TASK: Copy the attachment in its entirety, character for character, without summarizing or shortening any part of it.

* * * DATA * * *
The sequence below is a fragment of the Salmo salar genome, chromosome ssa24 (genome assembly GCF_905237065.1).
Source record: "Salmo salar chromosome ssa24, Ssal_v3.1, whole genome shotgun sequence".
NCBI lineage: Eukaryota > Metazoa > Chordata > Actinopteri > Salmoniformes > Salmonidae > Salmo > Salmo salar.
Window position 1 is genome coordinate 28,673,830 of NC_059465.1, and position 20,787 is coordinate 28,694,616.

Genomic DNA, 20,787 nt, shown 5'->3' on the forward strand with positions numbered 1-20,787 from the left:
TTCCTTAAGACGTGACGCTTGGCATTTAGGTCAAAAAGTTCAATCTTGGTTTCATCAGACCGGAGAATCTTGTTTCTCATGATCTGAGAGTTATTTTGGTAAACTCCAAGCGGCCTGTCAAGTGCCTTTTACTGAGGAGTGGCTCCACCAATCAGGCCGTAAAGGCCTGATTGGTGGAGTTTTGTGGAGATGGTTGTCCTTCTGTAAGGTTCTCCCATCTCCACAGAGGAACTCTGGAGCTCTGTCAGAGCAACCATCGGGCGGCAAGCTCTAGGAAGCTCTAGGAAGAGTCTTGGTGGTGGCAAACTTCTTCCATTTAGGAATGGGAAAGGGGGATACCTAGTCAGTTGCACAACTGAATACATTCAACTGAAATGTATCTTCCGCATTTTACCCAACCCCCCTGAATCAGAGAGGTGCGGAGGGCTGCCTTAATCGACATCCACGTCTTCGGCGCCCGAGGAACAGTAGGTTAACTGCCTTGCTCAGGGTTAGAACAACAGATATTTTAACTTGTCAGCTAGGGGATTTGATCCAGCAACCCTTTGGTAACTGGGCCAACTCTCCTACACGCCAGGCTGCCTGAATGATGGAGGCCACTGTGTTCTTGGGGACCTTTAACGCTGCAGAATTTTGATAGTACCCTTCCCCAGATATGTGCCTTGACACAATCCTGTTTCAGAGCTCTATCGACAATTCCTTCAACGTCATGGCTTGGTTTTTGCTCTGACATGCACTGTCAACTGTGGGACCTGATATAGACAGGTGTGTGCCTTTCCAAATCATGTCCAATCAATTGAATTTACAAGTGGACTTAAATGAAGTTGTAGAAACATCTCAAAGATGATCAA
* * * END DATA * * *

The sequence below is a fragment of the Salmo salar genome, chromosome ssa24 (genome assembly GCF_905237065.1).
Source record: "Salmo salar chromosome ssa24, Ssal_v3.1, whole genome shotgun sequence".
NCBI lineage: Eukaryota > Metazoa > Chordata > Actinopteri > Salmoniformes > Salmonidae > Salmo > Salmo salar.
Window position 1 is genome coordinate 28,673,830 of NC_059465.1, and position 20,787 is coordinate 28,694,616.

Genomic DNA, 20,787 nt, shown 5'->3' on the forward strand with positions numbered 1-20,787 from the left:
TTCCTTAAGACGTGACGCTTGGCATTTAGGTCAAAAAGTTCAATCTTGGTTTCATCAGACCGGAGAATCTTGTTTCTCATGATCTGAGAGTTATTTTGGTAAACTCCAAGCGGCCTGTCAAGTGCCTTTTACTGAGGAGTGGCTCCACCAATCAGGCCGTAAAGGCCTGATTGGTGGAGTTTTGTGGAGATGGTTGTCCTTCTGTAAGGTTCTCCCATCTCCACAGAGGAACTCTGGAGCTCTGTCAGAGCAACCATCGGGCGGCAAGCTCTAGGAAGCTCTAGGAAGAGTCTTGGTGGTGGCAAACTTCTTCCATTTAGGAATGGGAAAGGGGGATACCTAGTCAGTTGCACAACTGAATACATTCAACTGAAATGTATCTTCCGCATTTTACCCAACCCCCCTGAATCAGAGAGGTGCGGAGGGCTGCCTTAATCGACATCCACGTCTTCGGCGCCCGAGGAACAGTAGGTTAACTGCCTTGCTCAGGGTTAGAACAACAGATATTTTAACTTGTCAGCTAGGGGATTTGATCCAGCAACCCTTTGGTAACTGGGCCAACTCTCCTACACGCCAGGCTGCCTGAATGATGGAGGCCACTGTGTTCTTGGGGACCTTTAACGCTGCAGAATTTTGATAGTACCCTTCCCCAGATATGTGCCTTGACACAATCCTGTTTCAGAGCTCTATCGACAATTCCTTCAACGTCATGGCTTGGTTTTTGCTCTGACATGCACTGTCAACTGTGGGACCTGATATAGACAGGTGTGTGCCTTTCCAAATCATGTCCAATCAATTGAATTTACAAGTGGACTTAAATGAAGTTGTAGAAACATCTCAAAGATGATCAA